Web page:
sideoats gramma prairie grass.jpg

Below are two pictures of the same plant this past October and now:

spring show.jpg

winter show.jpg

Some of these plants will not return.  They are dead or will eventually die, their seeds taking up the places they have left behind.  I keep returning to the poet H.D., this time to her poem, 

"Wash of Cold River"  

Wash of cold river
in a glacial land,
Ionian water,
chill, snow-ribbed sand,
drift of rare flowers,
clear, with delicate shell-
like leaf enclosing
frozen lily-leaf, camellia texture,
colder than a rose;

that keeps the breath
of the north-wind--
these and none other;

intimate thoughts and kind
reach out to share 
the treasure of my mind,
intimate hands and dear
drawn garden-ward and sea-ward
all the sheer rapture
that I would take 
to mould a clear
and frigid statue;

rare, of pure texture,
beautiful space and line,
marble to grace
your inaccessible shrine.  

Sometimes Ya Gotta Jump Off The Train--

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Lincoln airport.jpg

I took this picture of the Lincoln, Nebraska airport yesterday morning. Notice the empty gate. A United airplane should have been there with me in it, ready to depart for Chicago.  I was on my way to the annual MLA (Modern Language Association) Conference in Philadelphia.  This is the annual conference for literary and language scholars.  Thousands of scholars (from across the nation as well as outside the U.S.) take up over 15 major hotels in the hosting city every year.  I've been going for almost fifteen years.  Not this year.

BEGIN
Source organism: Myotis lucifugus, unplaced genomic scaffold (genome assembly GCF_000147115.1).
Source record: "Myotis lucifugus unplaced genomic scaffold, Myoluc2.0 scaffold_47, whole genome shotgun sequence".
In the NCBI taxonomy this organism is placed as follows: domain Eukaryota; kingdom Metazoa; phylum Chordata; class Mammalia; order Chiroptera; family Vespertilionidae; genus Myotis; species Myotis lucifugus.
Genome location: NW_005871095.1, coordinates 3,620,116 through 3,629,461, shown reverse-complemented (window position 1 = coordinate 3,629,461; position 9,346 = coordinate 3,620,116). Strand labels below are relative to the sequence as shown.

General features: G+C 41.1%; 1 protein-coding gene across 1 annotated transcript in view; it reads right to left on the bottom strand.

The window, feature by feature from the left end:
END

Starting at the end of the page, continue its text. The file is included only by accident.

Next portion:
At the time I took this picture, the plane was still in Chicago.  The United clerk gave me the following scenario:  (1) Your plane is still in Chicago (2) Even if it gets here in the next half hour, when you get to Chicago, you will only have 15 minutes to get from Gate C to Gate F (if you know the gates at O'Hare--C to F is much longer than a football field) (3) You'll have to go standby if you can't connect to your Philadelphia flight because all other flights are overbooked. And tomorrow everything is booked too.  

I can't remember at which point (during his description) that I suddenly felt my body relax, my breathing deepen, heard my voice calmly say, "I'm getting off the train."